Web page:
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Looting the Egyptian Currency: Democracy in Action

The ugly denouement of the so-called Egyptian Spring is visible in the collapse of Egypt's stock exchange (down 11% in the first three days of this week) and the impending collapse of the Egyptian pound, as residents and foreigners flee to hard currency. A unique sort of brutality characterizes Egypt's currency crisis: banks cannot meet the demand for currency because it is impossible transport bank notes. Mobs hijack the armored cars, as Al Ahram reported today:

 "Demand on the dollar increased by 100 per cent since Saturday," said Bilal Khalil, deputy head of the exchange division of the Federation of Egyptian Chambers of Commerce (FCC).

Khalil went on to say that many people prefer to convert pounds to dollars in times of crisis. "The exceptionally high demand on the American dollar resulted in a shortage of supply and a higher cost," he said.

However, Khalil pointed out, the pound until Monday was still sold officially at LE5.98 in banks, but exceeded LE6 in exchange companies because they did not have enough cash to meet the soaring demand.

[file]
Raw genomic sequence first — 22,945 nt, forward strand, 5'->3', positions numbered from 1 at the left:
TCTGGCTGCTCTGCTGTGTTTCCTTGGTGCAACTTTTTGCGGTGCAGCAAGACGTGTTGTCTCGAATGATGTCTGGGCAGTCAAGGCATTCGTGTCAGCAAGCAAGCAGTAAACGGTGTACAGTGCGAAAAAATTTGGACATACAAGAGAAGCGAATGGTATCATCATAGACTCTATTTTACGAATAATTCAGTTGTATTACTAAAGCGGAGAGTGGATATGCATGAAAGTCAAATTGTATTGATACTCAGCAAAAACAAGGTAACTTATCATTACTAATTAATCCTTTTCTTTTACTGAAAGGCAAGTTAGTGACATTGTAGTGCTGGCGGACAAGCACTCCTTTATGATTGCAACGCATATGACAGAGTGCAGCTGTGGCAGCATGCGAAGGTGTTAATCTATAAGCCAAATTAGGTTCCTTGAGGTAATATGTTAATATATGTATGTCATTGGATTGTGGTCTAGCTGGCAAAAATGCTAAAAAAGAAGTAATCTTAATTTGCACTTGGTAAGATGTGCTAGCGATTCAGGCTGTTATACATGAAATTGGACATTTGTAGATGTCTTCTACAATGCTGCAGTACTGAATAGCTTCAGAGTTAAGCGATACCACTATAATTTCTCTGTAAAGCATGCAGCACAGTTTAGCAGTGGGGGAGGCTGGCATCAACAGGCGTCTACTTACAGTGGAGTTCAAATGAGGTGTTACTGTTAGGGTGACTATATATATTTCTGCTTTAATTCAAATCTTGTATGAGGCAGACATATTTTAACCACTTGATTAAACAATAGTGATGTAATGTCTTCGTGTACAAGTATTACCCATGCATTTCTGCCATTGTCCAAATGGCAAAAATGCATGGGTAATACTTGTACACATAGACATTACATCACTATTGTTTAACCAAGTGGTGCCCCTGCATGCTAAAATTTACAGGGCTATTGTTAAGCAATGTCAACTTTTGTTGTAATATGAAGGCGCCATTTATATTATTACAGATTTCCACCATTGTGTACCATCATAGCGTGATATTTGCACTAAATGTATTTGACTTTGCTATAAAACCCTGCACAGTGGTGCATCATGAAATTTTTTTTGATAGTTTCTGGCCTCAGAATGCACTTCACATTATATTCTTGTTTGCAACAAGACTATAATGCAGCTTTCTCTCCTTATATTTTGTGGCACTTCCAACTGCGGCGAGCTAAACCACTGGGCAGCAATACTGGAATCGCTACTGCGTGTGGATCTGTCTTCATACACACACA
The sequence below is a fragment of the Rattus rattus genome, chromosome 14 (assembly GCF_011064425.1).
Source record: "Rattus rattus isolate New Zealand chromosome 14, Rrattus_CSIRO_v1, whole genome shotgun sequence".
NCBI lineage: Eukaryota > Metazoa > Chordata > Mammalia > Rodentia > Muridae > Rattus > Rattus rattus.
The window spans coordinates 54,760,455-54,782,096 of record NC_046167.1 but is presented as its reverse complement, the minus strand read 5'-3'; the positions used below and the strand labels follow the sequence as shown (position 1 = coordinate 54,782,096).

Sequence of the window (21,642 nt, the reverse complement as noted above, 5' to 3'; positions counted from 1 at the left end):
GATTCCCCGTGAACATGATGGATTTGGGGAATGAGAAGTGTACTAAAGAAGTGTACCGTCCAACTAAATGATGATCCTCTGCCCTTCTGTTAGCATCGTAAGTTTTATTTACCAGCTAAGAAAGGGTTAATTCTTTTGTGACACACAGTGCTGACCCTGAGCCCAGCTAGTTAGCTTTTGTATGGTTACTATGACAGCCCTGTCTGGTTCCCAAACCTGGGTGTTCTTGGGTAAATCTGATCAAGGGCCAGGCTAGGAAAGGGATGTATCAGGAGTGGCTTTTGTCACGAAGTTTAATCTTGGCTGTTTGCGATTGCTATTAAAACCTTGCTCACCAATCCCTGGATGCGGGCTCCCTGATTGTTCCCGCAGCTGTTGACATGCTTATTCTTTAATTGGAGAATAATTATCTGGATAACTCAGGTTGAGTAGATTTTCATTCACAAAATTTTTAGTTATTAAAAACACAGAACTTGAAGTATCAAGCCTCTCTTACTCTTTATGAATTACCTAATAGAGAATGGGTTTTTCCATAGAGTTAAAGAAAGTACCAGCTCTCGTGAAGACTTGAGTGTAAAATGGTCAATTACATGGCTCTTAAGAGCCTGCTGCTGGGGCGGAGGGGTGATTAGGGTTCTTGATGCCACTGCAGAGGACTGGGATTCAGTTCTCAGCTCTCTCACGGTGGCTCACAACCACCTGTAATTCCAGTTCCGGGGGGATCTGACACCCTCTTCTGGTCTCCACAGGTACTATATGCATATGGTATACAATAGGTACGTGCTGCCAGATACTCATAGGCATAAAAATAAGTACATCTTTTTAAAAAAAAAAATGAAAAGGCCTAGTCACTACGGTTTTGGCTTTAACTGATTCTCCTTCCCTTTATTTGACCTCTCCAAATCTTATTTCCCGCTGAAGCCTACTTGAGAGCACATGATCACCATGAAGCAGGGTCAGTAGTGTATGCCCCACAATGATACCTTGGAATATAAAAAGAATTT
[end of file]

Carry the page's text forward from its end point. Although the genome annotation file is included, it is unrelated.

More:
"Armoured money transfer vehicles were not safe anymore because law breakers take advantage and target the vehicles for a hijack," Khalil said. "Transferring dollars between banks and exchange companies has become worrying more than ever."

Now, that's something new and nasty under the sun. I've observed first-hand the collapse of national currencies in Peru, Nicaragua, Russia and other blighted countries, but a breakdown of the rule of law to the point that banks cannot transport currency is something new.

The Chamber of Commerce's Mr. Khalil also reports a black market erupting in the failing Egyptian currency:

Khalil believes that banks have the needed supply to stabilise the market but are afraid to transfer money to their branches and exchange companies at this time.

As is the case during all crises, Khalil added, the black market has flourished, where the dollar is sold at an even higher price. This leads to a further weakening of the local currency. "People just look to invest in the safe haven of the dollar without thinking of the repercussions on the pound," he said.

It is entirely understandable that the Egyptian mob wants to help itself to the contents of armored cars, considering that the Egyptian press and blogs have reported for months that the country's leaders are stealing rice, diesel oil, propane, and other commodities whose distribution is controlled by state companies. If everyone is stealing, why shouldn't the man in the street get his share, too? Massive theft from state warehouses has been reported widely in Egyptian print and Internet media, but under the mainstream media's affirmative action policy for failed states, not a word about this has made it into the conventional press.